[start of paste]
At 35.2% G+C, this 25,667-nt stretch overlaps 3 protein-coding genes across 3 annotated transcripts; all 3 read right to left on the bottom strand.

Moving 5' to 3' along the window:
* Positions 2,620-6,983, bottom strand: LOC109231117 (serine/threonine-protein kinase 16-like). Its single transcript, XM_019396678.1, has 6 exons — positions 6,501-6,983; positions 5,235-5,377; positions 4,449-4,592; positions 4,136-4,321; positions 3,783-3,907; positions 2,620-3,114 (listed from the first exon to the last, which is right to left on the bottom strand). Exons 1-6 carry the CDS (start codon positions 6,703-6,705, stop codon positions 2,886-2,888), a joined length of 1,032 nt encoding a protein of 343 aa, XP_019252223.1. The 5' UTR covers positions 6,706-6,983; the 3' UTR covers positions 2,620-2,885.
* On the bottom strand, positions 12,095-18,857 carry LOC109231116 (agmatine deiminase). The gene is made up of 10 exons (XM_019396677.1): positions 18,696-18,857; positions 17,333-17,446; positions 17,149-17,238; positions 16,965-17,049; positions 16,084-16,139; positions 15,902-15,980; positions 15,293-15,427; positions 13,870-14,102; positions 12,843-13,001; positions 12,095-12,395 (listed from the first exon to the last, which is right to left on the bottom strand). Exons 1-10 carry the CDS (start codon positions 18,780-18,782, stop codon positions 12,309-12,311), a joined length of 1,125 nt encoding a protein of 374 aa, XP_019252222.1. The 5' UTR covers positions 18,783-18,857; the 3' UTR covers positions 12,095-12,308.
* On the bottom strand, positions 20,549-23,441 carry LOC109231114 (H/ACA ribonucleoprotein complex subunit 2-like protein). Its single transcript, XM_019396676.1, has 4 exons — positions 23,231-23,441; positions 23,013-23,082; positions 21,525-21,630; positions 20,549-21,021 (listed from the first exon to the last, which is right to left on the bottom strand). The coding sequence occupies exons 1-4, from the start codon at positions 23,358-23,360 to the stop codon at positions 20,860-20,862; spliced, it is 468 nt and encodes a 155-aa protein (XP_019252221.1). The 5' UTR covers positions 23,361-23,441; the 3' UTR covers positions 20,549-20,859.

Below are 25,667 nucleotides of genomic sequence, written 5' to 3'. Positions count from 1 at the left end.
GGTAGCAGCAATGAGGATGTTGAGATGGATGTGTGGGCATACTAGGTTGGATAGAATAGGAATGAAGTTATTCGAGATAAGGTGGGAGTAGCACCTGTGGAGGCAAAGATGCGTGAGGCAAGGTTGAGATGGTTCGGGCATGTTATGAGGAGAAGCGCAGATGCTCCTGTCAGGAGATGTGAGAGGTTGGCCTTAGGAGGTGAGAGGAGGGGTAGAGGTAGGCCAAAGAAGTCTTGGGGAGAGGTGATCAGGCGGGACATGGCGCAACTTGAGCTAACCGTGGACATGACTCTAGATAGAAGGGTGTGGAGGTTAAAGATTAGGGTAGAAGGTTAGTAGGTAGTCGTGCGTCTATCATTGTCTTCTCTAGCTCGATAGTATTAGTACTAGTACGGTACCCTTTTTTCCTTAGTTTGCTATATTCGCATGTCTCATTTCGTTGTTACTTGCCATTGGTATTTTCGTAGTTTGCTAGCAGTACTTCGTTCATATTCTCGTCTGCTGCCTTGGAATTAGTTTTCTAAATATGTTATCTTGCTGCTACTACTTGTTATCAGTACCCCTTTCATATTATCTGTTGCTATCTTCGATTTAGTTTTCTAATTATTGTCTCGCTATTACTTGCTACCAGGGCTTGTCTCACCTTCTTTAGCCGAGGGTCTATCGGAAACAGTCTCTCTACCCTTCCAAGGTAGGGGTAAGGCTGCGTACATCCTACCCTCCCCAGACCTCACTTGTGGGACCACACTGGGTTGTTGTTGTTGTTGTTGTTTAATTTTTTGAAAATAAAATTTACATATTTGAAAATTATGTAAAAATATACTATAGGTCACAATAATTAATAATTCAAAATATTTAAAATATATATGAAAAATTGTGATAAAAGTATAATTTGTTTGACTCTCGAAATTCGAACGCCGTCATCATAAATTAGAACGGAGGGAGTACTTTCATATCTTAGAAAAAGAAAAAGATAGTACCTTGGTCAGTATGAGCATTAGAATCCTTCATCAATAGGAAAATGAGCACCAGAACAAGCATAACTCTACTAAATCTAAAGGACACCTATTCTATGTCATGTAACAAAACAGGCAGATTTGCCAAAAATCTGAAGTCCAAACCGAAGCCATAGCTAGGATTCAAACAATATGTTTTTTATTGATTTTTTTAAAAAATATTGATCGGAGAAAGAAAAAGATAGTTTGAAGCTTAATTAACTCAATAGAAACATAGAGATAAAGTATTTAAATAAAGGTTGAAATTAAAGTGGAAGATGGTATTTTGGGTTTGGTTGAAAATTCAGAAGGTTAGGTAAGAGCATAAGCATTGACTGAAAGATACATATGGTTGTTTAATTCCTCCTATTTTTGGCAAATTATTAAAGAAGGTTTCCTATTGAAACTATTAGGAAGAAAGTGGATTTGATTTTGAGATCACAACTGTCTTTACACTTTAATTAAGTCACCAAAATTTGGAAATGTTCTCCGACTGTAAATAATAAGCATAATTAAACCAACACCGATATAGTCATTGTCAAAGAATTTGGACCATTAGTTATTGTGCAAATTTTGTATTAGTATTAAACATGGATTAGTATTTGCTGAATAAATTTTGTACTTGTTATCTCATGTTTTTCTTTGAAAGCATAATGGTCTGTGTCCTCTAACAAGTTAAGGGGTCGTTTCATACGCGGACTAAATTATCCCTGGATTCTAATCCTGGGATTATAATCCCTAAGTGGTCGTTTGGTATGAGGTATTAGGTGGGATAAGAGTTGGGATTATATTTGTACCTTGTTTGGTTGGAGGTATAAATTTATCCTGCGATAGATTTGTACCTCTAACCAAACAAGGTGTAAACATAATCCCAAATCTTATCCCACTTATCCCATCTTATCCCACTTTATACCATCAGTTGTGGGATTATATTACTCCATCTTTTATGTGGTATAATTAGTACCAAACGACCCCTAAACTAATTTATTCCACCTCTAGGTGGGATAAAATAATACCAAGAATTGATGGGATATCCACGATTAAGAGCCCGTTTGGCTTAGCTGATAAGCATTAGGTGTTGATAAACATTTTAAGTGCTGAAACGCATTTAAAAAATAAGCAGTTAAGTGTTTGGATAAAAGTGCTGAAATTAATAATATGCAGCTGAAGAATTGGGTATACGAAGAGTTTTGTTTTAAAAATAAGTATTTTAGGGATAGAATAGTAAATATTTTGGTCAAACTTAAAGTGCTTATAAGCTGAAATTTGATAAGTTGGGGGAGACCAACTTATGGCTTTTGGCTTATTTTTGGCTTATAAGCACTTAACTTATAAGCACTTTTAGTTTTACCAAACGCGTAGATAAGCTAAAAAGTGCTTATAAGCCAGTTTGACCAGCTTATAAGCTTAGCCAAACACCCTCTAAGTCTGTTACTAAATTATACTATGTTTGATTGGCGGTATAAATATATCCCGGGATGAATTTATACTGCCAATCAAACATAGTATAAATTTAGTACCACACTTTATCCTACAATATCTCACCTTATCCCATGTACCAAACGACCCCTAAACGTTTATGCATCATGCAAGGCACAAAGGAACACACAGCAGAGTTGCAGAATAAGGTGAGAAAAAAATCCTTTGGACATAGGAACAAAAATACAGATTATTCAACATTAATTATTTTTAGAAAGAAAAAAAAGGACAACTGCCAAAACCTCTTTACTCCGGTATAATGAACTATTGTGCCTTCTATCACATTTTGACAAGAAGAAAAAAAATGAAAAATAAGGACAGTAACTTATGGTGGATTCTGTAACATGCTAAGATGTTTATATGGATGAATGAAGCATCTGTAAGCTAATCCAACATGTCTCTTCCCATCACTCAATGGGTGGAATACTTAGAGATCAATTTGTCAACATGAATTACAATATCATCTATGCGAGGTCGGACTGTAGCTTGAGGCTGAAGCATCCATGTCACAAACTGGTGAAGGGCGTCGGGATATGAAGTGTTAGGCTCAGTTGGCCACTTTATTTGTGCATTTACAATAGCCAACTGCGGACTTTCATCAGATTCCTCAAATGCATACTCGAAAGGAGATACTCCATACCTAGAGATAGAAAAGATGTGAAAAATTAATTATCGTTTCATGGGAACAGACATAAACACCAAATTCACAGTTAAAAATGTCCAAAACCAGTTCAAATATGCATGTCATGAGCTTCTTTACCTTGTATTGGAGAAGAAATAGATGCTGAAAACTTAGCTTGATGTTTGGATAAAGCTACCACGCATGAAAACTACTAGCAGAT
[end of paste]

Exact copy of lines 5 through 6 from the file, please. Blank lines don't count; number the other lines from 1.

* On the bottom strand, positions 20,549-23,441 carry LOC109231114 (H/ACA ribonucleoprotein complex subunit 2-like protein). Its single transcript, XM_019396676.1, has 4 exons — positions 23,231-23,441; positions 23,013-23,082; positions 21,525-21,630; positions 20,549-21,021 (listed from the first exon to the last, which is right to left on the bottom strand). The coding sequence occupies exons 1-4, from the start codon at positions 23,358-23,360 to the stop codon at positions 20,860-20,862; spliced, it is 468 nt and encodes a 155-aa protein (XP_019252221.1). The 5' UTR covers positions 23,361-23,441; the 3' UTR covers positions 20,549-20,859.

Below are 25,667 nucleotides of genomic sequence, written 5' to 3'. Positions count from 1 at the left end.